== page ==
Measuring UPC ratios: In-house dipstick tests versus lab results
Why they did it
Confirming the presence of glomerular disease requires assessing a urine protein/creatinine ratio (UPC) ratio. Typically, urine is sent to an outside reference laboratory for this evaluation. The study’s authors compared the results from a new veterinary in-house urinary dipstick with those obtained by a veterinary commercial laboratory to see if an in-house urinary UPC could be reliably obtained.
What they did
Between August 2010 and June 2011, the authors collected urine from dogs with proteinuria. Dogs with evidence of infection or inflammation in their urinary sediment were excluded from the study. Urine from each dog was divided into two aliquots—one portion was submitted to a veterinary laboratory for analysis and the other was used for dipstick testing. The urine at the reference laboratory was evaluated with an automated chemistry analyzer. Each dipstick was reviewed by two individuals blinded to the other reviewers’ interpretation. All UPC ratios from both methods were converted into data groups to facilitate statistical comparison.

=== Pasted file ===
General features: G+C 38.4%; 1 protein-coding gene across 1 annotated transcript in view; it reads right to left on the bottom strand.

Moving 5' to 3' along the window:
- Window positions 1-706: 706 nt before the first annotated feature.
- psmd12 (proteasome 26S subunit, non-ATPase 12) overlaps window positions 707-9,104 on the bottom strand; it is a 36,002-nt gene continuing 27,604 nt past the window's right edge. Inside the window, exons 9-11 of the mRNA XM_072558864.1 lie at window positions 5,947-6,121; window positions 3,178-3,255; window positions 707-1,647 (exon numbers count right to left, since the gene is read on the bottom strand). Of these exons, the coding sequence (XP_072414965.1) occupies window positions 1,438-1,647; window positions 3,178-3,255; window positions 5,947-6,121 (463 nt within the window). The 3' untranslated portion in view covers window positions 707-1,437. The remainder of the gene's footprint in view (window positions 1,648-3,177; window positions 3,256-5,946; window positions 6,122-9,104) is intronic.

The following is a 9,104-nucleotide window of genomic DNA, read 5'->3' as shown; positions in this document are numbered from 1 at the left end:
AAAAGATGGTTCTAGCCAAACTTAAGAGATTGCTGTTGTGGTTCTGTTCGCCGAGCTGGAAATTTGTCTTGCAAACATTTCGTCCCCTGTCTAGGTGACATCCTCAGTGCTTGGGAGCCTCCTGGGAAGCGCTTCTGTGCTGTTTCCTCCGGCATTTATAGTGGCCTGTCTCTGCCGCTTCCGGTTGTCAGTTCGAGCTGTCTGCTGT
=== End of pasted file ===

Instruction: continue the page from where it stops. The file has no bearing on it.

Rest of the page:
What they found
The researchers analyzed urine from 39 dogs, aged 2 to 15 years old, and found poor correlation between dipstick interpretation and chemistry analyzer results. This lack of correlation was independent of the degree of proteinuria. Notably, agreement between the reviewers of each dipstick was substantial in all but three cases.
Take home message
While larger studies will be required to confirm these findings, use of an in-house veterinary urinary dipstick cannot be recommended at this time for measuring UPCs.
Mamone C, Mitchell M, Beaufrere H, et al. Assessment of a urinary dipstick for determination of urine protein/creatinine ratio in canines. J Am Anim Hosp Assoc 2014;50(5):e11-e14.
Link to abstract: http://www.ncbi.nlm.nih.gov/pubmed/25028436